Admin Alert: Copying IFS Files from One iSeries to Another
by Joe Hertvik
In OS/400 shops with multiple iSeries and AS/400 machines, there's always a need to copy Integrated File System, or IFS, data between machines. And as OS/400 continues to host more stream-file-based applications, like IBM Lotus Domino and WebSphere, that need becomes more important, but a standard file transfer utility like FTP can make your transfers easier.
Copying stream file data between two iSeries or AS/400 boxes is a fairly simple procedure that. I'll present a simple example in which an index.htm file is transferred between the /home/ftp directory of one iSeries server (called ftpsrv400, in a domain named dummydomain.com) to the /home/ftp directory of an AS/400 machine (called ftpcln40, which also resides in dummydomain.com). [Note: To reproduce these examples in your own environment, change the machine and IFS directory names to match that of your OS/400-based servers].
First, start your iSeries FTP servers. You do this by using the Start TCP/IP Server (STRTCPSVR) command, specifying *FTP in the Server application (SERVER) parameter, as follows:
Your FTP servers can also be started by using iSeries Operations Navigator.
Now use the AS/400 server named ftpcln400 (the FTP client machine) to initiate an FTP session with the ftpsrv400 iSeries server (the FTP server machine) by using the FTP green-screen command on ftpcln400, as follows:
This command will open an FTP session with the ftpsrv400 server. You could also open that session by using the ftpsrv400 server's short name, if there's an entry in a corresponding DNS server or the iSeries' host table. Another option for opening the session would be to use the remote server's IP address. To perform either of these functions, use one of the following FTP command variants:
FTP RMTSYS(*INTNETADR) IPADDR('184.108.40.206')
To perform the file transfer, execute the following FTP subcommand script from inside the FTP shell:
NAMEFMT 1 CD /home/ftp LCD /home/ftp ASCII PUT index.htm index.htm QUIT
For a complete description of FTP subcommands, see "Admin Alert: The OS/400 FTP Subcommand Glossary." Here's how the different FTP subcommands work out in my example.
Using an FTP PUT subcommand isn't the only way to move stream files between boxes, however. While a PUT copies (puts) a file from the FTP client (ftpcln400, in this case) to an FTP server (ftpsrv400), an FTP GET subcommand reverses the direction and retrieves (gets) a file from the server and copies it back to the client.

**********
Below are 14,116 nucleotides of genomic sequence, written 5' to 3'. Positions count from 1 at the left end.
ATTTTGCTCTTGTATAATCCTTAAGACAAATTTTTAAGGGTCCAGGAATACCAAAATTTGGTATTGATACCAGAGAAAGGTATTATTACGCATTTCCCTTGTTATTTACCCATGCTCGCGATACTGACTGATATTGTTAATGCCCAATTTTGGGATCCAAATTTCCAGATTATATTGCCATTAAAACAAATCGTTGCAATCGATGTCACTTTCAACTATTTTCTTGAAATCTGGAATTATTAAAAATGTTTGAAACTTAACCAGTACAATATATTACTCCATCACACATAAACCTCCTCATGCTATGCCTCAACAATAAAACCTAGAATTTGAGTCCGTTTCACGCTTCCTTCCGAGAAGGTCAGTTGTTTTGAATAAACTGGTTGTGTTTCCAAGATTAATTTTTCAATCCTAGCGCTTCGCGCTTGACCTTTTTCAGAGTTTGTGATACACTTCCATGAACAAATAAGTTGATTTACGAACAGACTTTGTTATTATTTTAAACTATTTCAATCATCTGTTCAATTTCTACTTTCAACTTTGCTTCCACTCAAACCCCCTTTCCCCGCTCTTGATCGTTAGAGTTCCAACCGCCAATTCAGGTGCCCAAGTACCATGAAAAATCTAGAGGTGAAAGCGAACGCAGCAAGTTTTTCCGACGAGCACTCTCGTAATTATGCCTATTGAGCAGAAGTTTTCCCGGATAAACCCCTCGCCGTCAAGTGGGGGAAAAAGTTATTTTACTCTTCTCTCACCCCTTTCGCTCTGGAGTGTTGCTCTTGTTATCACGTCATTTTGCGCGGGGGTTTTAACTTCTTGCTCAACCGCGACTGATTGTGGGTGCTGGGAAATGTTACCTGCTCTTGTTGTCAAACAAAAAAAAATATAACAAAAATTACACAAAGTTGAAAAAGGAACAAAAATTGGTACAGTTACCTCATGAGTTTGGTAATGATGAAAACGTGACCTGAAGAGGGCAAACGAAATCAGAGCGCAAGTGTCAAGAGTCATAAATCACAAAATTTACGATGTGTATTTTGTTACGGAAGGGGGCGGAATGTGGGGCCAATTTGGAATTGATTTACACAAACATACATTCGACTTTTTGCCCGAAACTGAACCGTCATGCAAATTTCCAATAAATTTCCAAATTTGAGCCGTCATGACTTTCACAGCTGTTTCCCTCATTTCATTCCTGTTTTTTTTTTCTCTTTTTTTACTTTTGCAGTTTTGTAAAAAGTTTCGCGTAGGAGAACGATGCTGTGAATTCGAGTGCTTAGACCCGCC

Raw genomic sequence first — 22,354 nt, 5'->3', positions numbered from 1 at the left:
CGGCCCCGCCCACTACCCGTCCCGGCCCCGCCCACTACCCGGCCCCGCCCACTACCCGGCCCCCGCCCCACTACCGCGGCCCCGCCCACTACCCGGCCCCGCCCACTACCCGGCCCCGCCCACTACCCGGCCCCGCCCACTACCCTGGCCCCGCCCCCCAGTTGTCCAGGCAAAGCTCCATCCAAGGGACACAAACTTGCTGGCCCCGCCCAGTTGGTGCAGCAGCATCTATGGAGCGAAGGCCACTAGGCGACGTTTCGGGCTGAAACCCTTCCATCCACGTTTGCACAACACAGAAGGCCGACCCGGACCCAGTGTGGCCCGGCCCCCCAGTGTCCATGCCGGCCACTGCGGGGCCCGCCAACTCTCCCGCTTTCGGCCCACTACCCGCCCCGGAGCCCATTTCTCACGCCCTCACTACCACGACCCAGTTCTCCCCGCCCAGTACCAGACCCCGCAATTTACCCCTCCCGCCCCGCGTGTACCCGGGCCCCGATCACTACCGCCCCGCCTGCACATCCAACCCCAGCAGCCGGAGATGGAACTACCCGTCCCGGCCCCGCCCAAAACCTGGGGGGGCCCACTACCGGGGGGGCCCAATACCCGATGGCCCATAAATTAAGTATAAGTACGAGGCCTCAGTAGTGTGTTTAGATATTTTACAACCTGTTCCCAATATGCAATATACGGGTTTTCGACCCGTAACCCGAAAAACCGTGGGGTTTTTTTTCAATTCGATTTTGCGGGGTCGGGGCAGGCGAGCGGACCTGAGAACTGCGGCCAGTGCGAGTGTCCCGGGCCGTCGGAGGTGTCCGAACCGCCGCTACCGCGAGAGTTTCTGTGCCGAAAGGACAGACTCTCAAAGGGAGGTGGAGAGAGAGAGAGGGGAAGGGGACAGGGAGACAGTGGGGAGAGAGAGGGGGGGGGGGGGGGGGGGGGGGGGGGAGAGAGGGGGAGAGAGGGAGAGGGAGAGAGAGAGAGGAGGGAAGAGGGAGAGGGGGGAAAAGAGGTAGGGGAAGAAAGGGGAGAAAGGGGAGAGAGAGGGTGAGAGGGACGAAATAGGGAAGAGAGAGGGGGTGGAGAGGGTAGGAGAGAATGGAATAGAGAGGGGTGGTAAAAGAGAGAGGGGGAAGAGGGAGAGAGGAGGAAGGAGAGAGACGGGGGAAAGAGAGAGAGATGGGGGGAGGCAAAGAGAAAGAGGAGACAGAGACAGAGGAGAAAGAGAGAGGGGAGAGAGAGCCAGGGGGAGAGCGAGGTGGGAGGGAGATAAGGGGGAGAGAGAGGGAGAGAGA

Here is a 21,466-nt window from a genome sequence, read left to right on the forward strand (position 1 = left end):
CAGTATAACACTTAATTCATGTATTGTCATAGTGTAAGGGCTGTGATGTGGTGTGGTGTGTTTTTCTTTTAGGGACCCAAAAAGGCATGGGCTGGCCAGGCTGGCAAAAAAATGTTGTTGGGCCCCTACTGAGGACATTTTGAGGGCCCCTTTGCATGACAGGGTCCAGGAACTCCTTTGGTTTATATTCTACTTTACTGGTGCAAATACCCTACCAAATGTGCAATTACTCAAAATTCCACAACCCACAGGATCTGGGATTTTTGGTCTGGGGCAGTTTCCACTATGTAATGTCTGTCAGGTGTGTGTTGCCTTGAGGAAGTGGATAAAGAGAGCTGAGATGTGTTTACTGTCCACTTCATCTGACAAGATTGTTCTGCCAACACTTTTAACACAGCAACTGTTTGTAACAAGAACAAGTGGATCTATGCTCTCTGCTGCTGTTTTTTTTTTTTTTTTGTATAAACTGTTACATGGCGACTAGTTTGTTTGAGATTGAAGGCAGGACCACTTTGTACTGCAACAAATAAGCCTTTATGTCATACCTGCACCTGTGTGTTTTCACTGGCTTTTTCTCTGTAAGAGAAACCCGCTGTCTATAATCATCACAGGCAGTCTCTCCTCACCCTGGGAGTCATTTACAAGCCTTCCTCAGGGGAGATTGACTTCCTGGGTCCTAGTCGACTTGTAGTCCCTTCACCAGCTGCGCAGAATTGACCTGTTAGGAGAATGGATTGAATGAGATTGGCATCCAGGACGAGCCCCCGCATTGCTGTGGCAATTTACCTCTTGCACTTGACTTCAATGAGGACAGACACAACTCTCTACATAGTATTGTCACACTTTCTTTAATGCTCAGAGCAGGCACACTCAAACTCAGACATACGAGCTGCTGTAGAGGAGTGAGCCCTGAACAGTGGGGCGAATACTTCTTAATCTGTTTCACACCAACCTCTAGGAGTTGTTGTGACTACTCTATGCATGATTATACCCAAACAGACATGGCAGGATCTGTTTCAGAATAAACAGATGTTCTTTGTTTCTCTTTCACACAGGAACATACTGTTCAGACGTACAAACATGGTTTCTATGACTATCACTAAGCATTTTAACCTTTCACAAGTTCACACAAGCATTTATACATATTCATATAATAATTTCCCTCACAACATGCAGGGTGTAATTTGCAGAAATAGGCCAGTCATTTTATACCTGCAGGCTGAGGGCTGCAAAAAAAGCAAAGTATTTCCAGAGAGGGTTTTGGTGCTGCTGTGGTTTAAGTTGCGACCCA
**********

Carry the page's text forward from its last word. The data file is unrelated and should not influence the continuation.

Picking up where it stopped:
So to change the example to use a GET subcommand to bring the file back to the client, change the subcommand script to the following:
NAMEFMT 1 CD /home/ftp LCD /home/ftp ASCII GET index.htm index.htm (REPLACE QUIT
Note that the REPLACE parameter on the GET subcommand tells OS/400 FTP to replace the index.htm file if it already exists in the target IFS directory.
To modify these transfers to retrieve files from other IFS locations, change the CD and LCD statements to designate the IFS address of directories in different IFS file systems. Here are some examples of how to designate the /home/ftp folder to point to different IFS file systems in CD, LCD, GET, and PUT subcommands.
To designate files in the QDLS file system, which contains document library objects, you could use the following syntax in the subcommands:
CD /QDLS/HOME/FTP LCD /QDLS/HOME/FTP GET /QDLS/HOME/FTP/index.htm /QDLS/HOME/FTP/index.htm (REPLACE PUT /QDLS/HOME/FTP/index.htm /QDLS/HOME/FTP/index.htm
To copy files from directories in the QOpenSys IFS file system, use the following syntax:
CD /QOpenSys/home/ftp LCD /QOpenSys/home/ftp GET /QOpenSys/home/ftp/index.htm /QOpenSys/home/ftp/index.htm (REPLACE PUT /QOpenSys/home/ftp/index.htm /QOpenSys/home/ftp/index.htm
Be careful when transferring files into and out of QOpenSys, because it's the only IFS file system where directory and file names are case-sensitive. If you don't observe proper case-sensitivity, you could easily produce errors in your FTP transfers or create duplicate files that contain different upper- and lower-case naming patterns (such index.htm and Index.htm).
So there's really no magic in transferring files between IFS locations. All it takes is a basic familiarity with FTP and a little experimentation.
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